In dissent, Justice Page insisted that no remand was warranted. “The stark reality,” he wrote, “which the court would like to ignore, is that Giles was not an announcement of a new rule or principle of law but rather the rejection of various courts’ attempts to create a murder exception, lacking any basis in common law, to the forefeiture-by-wrongdoing doctrine.” Langley was “an anomalous outlier”, a “perversion of the forfeiture doctrine crafted for unknown and unexplained reasons to make an end run around the Confrontation Clause.” The state had had its opportunity to develop its factual record, he said. It was not entitled to a remand “for a second bite at the apple.”
A Pyrrhic victory?
So which is it? Did Giles change the law in Minnesota? It seems a stretch to say that it did. The majority heaps a lot of freight on one slender case, Langley, and ignores a pile of authority that does not coincide with its analysis. There is, I think, something to Justice Page’s charge that our court (and others) are prepared to resort to sophistry, if necessary, to ward off Crawford’s blunt application in murder cases. But Giles itself demonstrates that there is less certainty about Crawford’s force in murder cases than Justice Page’s analysis admits. Giles was decided by a 6-3 majority. In a post titled “A Way Around the Giles Rule,” SCOTUSblog’s Lyle Denniston observes as follows:
“Justice Scalia, in comments that appeared to be made at least partly to hold two of the six votes (and thus majority prevailing over three dissents), said that state courts were free now to probe what Giles’ intent was in killing his former girlfriend. If there is proof of an ‘abusive relationship’ that ends in murder, Scalia said, that might support a finding that the crime represented an intent ‘to isolate the victim and to stop her’ from reporting the abuse or cooperating with a criminal investigation.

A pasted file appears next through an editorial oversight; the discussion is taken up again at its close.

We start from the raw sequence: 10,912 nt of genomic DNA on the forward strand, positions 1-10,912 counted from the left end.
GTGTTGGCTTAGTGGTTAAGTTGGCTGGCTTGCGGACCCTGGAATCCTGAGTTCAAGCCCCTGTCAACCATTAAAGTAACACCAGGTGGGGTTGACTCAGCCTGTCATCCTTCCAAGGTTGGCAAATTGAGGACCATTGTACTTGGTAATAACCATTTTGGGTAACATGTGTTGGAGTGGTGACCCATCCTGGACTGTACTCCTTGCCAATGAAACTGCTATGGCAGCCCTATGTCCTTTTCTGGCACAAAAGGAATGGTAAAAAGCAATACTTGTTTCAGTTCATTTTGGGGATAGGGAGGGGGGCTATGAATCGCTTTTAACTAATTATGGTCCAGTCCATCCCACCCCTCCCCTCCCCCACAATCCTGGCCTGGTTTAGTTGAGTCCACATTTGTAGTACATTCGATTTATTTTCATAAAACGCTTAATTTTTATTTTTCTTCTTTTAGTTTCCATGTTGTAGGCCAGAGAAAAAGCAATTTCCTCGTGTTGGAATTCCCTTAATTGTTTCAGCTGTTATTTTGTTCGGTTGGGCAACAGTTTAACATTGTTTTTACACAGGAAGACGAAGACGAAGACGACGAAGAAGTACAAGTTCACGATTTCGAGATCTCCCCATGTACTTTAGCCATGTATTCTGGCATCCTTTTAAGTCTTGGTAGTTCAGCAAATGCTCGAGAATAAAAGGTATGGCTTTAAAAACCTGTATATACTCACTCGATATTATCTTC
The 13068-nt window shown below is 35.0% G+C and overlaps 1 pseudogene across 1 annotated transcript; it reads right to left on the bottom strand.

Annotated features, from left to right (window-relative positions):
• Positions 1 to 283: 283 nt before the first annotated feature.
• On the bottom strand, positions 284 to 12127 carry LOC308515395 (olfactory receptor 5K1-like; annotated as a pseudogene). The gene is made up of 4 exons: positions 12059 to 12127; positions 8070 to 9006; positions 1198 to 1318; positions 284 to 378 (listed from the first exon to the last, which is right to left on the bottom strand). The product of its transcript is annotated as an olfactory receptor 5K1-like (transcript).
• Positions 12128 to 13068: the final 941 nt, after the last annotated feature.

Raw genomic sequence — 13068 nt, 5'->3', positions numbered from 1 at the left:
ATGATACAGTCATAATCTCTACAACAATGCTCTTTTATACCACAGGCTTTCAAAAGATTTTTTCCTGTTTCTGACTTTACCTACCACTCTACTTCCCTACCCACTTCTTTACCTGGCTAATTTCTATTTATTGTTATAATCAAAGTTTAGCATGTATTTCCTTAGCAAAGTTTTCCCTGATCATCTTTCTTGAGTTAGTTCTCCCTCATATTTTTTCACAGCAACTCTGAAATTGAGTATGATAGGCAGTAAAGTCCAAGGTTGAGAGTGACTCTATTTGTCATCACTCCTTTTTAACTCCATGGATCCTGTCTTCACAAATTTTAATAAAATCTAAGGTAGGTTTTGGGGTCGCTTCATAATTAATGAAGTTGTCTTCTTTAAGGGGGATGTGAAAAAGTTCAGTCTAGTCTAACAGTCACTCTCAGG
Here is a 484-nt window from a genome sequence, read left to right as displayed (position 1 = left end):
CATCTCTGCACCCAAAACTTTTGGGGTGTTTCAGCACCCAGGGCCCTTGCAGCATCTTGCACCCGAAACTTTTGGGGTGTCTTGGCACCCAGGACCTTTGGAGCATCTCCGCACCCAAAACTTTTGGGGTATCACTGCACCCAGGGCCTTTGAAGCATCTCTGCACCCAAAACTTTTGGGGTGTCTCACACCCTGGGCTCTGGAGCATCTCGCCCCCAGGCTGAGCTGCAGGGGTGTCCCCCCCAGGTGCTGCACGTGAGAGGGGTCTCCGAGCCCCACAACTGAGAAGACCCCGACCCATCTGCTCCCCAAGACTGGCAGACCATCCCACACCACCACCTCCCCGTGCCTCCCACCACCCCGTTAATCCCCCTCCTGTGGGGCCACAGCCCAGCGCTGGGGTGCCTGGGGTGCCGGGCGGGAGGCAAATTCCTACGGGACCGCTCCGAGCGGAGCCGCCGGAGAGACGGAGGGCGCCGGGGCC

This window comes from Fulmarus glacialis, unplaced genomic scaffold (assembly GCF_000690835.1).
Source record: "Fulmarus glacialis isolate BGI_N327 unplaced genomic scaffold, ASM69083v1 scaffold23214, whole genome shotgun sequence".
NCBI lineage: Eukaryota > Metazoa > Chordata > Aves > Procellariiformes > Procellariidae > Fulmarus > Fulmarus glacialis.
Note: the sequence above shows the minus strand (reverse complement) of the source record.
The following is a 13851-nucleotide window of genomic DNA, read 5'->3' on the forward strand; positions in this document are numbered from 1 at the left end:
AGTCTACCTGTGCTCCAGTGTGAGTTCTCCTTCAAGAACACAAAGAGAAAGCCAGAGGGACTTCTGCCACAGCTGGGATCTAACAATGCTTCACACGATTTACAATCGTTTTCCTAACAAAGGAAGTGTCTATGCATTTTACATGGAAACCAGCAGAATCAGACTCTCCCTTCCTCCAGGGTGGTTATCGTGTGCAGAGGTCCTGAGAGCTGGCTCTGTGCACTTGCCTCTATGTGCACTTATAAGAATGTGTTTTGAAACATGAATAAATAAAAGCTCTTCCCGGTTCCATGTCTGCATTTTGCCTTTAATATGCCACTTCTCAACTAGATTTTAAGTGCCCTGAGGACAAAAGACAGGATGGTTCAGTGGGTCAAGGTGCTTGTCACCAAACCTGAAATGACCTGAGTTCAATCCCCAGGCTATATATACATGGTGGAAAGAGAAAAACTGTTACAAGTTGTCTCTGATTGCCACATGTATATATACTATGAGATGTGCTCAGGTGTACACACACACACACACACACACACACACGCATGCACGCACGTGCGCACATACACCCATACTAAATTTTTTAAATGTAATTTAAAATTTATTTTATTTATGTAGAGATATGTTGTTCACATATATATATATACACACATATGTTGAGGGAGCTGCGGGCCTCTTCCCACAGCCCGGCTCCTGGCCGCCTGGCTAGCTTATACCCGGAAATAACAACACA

“He added: ‘Earlier abuse, or threats of abuse, intended to dissuade the victim from resorting to outside help would be highly relevant to this inquiry, as would evidence of ongoing criminal proceedings at which the victim would have been expected to testify.’ That is the kind of potential evidence of intent that state courts may now examine, the opinion said.
“Justice David H. Souter, in a separate opinion joined by Justice Ruth Bader Ginsburg, gave special emphasis to the situation that might be present if a ‘domestic abuser in the classic abusive relationship’ sought to keep the victim from seeking help from law enforcement officers. ‘If the evidence for admissibility shows a continuing relationship of this sort, it would make no sense to suggest that the oppressing defendant miraculously abandoned the dynamics of abuse the instant before he killed his victim, say in a fit of anger,’ Souter wrote.
“Since their votes were essential parts of the majority, the added emphasis on a situation of domestic abuse (an emphasis that the three dissenters embraced, incidentally) could limit the impact on prosecutions that the Court’s decision might otherwise have.”
Given the concerns they express and their own remand in Giles, it is hard to imagine that the SCOTUS justices would take issue with what the Her II majority has done. When it comes to the murder exception, it may well turn out that the reports of its death in Giles were greatly exaggerated.